Chances are, your professional team is not working up to its full potential and because of this both valuable time and talent are being wasted. In a way, your team is your most valuable investment and it’s no surprise you want to get all the return imaginable. But don’t let these thoughts frighten you; there are, in fact, changes you can make regarding your leadership strategy to help unearth your team’s true potential. As you’ll see, effective leadership is the most important factor in motivating your team and having them perform to the best of their abilities. Continue reading
Guest post by Sarah Sladek
About 40 years ago, shortly after the Baby Boomers (1946-1964) were born, demographers and industry leaders realized that someday this generation of 78 million Americans would retire and the nation would experience a shortage of experienced and knowledgeable talent.
Alas, the time has come. Continue reading
One of the keys to creating a successful organization is hiring and retaining the best talent available. During difficult times, management too often forgets that their people are their greatest asset.
The Wall Street Journal tackles the issue of retaining executives in a recent article How to Keep Your Best Executives. The key, according to authors Elizabeth Craig, John R. Kimberly and Peter Cheese, is this: “make it easier for them to leave.” In difficult economic times many companies focus less on retention and keeping their employees happy. That can be a big mistake. “That’s why it’s crucial that companies get serious about retention now. And that means giving executives opportunities to take on greater responsibility, broaden their skills and cultivate a network of relationships with their peers. These are the things that executives we have surveyed consistently say they want most from their jobs.” They cite three types of opportunities executives want most:
- New Responsibilities: Provide employees with opportunities for new responsibilities. Increased responsibilities and the opportunity to work on challenging tasks rank among the top factors in career satisfaction.
- Broader Skills: Skilled people are driven to learn more about other parts of the organization. They increase their value by acquiring knowledge from areas outside their main focus. Companies that succeed in growing their executive talent do so by providing opportunities for their people to grow.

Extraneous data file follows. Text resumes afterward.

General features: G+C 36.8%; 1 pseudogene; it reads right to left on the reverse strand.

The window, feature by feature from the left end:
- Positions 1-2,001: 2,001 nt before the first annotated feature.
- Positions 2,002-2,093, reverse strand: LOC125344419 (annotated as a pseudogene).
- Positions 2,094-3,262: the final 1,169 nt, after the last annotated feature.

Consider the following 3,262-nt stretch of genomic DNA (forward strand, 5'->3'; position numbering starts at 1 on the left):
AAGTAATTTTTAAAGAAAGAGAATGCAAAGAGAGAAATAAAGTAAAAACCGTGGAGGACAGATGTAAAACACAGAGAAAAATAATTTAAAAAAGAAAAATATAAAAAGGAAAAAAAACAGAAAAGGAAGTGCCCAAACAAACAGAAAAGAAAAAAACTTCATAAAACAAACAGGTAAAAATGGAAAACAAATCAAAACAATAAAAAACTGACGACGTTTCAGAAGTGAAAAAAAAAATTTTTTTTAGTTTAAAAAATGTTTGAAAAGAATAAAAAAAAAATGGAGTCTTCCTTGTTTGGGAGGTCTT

- Cultivating Relationships: Smart executives realize the importance of building their networks. “Networking is important to executives for several reasons. It establishes connections that might be helpful down the road in finding a new position, increases their visibility and lets them learn from their peers.” This could be seen as a downside to some who are afraid of losing good people as soon as they build out their skill set. However, perceptive leaders understand that providing opportunities for their employees to grow will ultimately help their organization prosper.
Though it seems like a paradox, the best way to keep your employees happy is to let go; let them grow. “Companies that apply these lessons will be in a better position not only to retain their most prized executives but also to attract new talent as the economy recovers.”
The Product Management Perspective: Like executives, product managers need opportunities to grow. Leaders who understand this find ways broaden the skills of their teams. Cultivating relationships and presenting new responsibilities will keep the team members happy and increase their commitment to helping the company succeed.
I’m away this week, so I “pre-loaded” my blog with a link to a great post.
Too many leaders fail to provide opportunities for their team members to achieve things they might never have believed they were capable of achieving. Today’s links come from Art Petty at Management Excellence. In his post Taking Chances on the Talent Around You, Art discusses the importance of providing significant growth opportunities to the people you lead. “It’s time to take some chances.”
I just finished watching the end of an NBA playoff game. The home team was ahead but the losing ground. I watched the leader of the team (a point guard) take over, make the plays and win the game. He made a few mistakes (missed two free throws) but ultimately did what he needed to lead his team to the win.
Product managers share a few things in common with leaders on sports teams. They have the responsibility for the success of the product much like the franchise player has responsibility to win games. Product managers speak on behalf of the product at trade shows, in press interviews and company meeting. The star of the sports team is usually the person interviewed after the game. (Have you noticed the press only interview the star player from the winning team?) Product managers usually don’t have authority over the people on the team they rely on to succeed. Their success hinges on their ability to gain the trust of the team. Great athletes who lead their teams to success find ways to bring out the best in other players. They (usually) do not have much say in who’s on the team but they always find ways to succeed with the talent on the team.
When the game is on the line it’s the leader who steps up. As a product manager you may not have thousands of fans screaming for you, but as the leader of the team you have the opportunity to make the decisions (‘plays’) that will lead your team to success.
What have you done (or seen others do) to lead your team to succeed?